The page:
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January 30, 2020

What is Pump Cavitation and How to Prevent It

Pumps, impellers and propellers are a fundamental part of everyday infrastructure. They keep power plants, boats and production facilities running all around the world.

A major concern for the engineers who design and utilize these machines is to avoid cavitation — where the fluid undergoes sudden phase changes that can physically damage mechanisms.

Pump cavitation can harm internal mechanisms

Pump cavitation can harm internal mechanisms.

To prevent this, engineers need to ensure that the right equipment is installed into the right system. Simulations are a cost-effective solution to optimize pump designs and configurations to avoid inadvertent phase changes.

What is Pump Cavitation and What Causes It?

Cavitation happens when bubbles, or voids, form within a fluid because the pressure quickly drops below the vapor pressure. When the bubbles experience higher pressures they collapse, creating small shockwaves that, over time, damage parts. When these pressure waves punch tiny holes into parts, it’s called pitting.

Propellers pitted from cavitation

Propellers pitted from cavitation

Noise, vibration and reduced performance are good indicators of pump cavitation. When these warning signs start, engineers should inspect the equipment to see if any pits have formed.

Pitting is one of the primary concerns for engineers. This is because as the pits grow and multiply, they can reduce the pump’s life and efficiency.

Impacts of Cavitation on a Pump

But there are other reasons engineers will want to reduce the formation of bubbles in their equipment. For instance, the pressure waves can produce vibrations which could cause other parts to fail — like a bearing.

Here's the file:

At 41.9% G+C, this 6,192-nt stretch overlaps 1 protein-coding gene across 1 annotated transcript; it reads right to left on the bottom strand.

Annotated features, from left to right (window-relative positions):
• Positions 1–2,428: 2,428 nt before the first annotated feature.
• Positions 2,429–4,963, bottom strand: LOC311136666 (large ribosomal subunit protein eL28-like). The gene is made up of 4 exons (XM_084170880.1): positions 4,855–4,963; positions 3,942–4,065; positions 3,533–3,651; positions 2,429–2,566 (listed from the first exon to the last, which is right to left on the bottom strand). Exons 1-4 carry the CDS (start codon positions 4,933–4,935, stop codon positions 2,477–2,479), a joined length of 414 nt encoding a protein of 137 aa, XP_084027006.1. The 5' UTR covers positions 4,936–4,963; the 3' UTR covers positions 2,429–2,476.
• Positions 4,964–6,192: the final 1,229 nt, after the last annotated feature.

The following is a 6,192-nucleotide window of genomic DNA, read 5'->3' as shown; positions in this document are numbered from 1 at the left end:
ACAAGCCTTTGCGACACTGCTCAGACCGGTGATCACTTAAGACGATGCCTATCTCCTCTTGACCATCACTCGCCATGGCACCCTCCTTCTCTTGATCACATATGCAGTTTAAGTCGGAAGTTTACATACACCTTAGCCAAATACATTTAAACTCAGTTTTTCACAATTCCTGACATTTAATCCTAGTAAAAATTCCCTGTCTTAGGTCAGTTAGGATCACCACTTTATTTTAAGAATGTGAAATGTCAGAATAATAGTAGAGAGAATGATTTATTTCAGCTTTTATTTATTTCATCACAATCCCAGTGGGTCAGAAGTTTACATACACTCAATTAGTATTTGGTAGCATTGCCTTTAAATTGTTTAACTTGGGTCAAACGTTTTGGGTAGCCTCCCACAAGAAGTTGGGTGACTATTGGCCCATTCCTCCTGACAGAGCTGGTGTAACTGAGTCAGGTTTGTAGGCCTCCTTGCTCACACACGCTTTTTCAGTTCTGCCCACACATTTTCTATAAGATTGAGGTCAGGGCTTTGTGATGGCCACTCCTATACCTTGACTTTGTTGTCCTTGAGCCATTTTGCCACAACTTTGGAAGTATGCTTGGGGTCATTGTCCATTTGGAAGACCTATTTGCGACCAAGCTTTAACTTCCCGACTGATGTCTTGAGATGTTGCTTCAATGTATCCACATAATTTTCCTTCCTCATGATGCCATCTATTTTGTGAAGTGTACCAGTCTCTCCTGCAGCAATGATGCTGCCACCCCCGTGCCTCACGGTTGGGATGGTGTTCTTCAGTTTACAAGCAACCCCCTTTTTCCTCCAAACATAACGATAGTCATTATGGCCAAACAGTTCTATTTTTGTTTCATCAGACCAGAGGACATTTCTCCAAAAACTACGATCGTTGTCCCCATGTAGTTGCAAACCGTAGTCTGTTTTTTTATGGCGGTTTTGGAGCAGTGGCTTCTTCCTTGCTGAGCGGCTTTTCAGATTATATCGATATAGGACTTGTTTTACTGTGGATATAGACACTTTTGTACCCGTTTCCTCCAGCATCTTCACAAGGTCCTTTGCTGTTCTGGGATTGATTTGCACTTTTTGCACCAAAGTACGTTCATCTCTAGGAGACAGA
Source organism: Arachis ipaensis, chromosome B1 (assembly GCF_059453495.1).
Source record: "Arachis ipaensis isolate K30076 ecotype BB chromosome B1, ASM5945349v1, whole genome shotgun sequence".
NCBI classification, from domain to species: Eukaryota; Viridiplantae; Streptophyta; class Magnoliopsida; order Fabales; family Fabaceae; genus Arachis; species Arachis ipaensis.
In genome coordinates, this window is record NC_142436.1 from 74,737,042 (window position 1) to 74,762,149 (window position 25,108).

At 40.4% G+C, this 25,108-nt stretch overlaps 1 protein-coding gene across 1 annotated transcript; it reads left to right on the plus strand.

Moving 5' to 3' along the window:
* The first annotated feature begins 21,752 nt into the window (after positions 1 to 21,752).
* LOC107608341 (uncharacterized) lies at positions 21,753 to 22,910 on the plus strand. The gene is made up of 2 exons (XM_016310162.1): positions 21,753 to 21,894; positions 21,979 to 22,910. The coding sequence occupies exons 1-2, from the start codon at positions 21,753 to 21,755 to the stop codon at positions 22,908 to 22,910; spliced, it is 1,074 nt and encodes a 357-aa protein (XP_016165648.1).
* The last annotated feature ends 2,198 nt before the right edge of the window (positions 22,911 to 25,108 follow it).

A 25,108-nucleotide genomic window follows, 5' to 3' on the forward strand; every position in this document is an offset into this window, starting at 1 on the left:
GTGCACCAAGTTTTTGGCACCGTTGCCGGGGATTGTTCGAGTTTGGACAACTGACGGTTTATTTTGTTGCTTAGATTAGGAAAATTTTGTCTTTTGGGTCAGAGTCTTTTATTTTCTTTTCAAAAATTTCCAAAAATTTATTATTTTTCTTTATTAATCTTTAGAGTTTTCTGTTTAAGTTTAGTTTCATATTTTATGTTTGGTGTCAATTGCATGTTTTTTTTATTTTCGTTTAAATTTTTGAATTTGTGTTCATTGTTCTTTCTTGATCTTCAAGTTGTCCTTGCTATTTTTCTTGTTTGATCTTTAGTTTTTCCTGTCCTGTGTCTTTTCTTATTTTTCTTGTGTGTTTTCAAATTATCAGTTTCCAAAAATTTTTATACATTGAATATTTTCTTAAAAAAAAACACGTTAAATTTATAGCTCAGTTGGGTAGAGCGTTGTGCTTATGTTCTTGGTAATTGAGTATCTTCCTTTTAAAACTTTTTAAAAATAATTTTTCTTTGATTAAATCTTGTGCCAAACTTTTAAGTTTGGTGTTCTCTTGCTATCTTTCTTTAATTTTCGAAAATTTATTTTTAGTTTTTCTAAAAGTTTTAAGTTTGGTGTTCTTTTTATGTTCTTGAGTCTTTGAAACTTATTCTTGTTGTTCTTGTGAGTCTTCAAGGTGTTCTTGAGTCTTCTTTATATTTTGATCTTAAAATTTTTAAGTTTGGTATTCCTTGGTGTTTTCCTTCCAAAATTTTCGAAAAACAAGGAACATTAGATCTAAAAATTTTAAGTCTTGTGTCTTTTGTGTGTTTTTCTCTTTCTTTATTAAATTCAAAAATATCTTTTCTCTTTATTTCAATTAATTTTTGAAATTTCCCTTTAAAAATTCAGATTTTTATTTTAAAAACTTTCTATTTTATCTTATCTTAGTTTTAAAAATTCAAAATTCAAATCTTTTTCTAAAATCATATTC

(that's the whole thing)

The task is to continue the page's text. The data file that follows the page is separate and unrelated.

Since pump cavitation also affects a design’s flow rate and efficiency, engineers will have to increase power consumption to maintain throughput. This leads to increased greenhouse gases and fuel costs.

How to Prevent Pump Cavitation

The best way to prevent pumps from experiencing cavitation is to increase the pressure upstream from the pump’s impeller. This pressure is known as the net positive suction head (NPSH).

Oil in a gerotor pump shows the extent of cavitation (red) on the gear wall

An Ansys EnSight visualization of oil volume in a gerotor pump shows the
extent of cavitation (red) on the gear wall.

Some ways engineers can increase NPSH:

  • Increase the upstream reservoir’s water level
  • Add an inducer to the pump inlet
  • Optimize impeller design
  • Minimize upstream flow losses
  • Operate the pump at lower flow rates

In the design phase, engineers are unlikely to know how a pump will be set up within a given installation. Therefore, they use calculations and simulations to test out various configurations to provide the end users with appropriate NPSH ratings. These ratings help pair a pump to an installation.

Traditionally, engineers used the Rayleigh-Plesset equation to simulate bubble formation. The challenge is that these results are empirical and can return unrealistic outcomes if input parameters were improperly tuned.

Alternatively, engineers can use an equilibrium phase change model in Ansys CFX to simulate cavitation. It uses materials properties to predict the formation of bubbles without empirical data. As a result, it doesn’t require the tuning of the Rayleigh-Plesset equation to produce accurate results.

Engineers can then parameterize the simulation so they can quickly cycle their designs through various configurations to produce NPSH ratings. They can also create a chart that shows how reductions in NPSH will reduce the head generated by the pump due to sudden phase changes.

To learn about the equilibrium phase change model, check out this application brief: Cavitation: A Critical CFD App You Have to Get Right.

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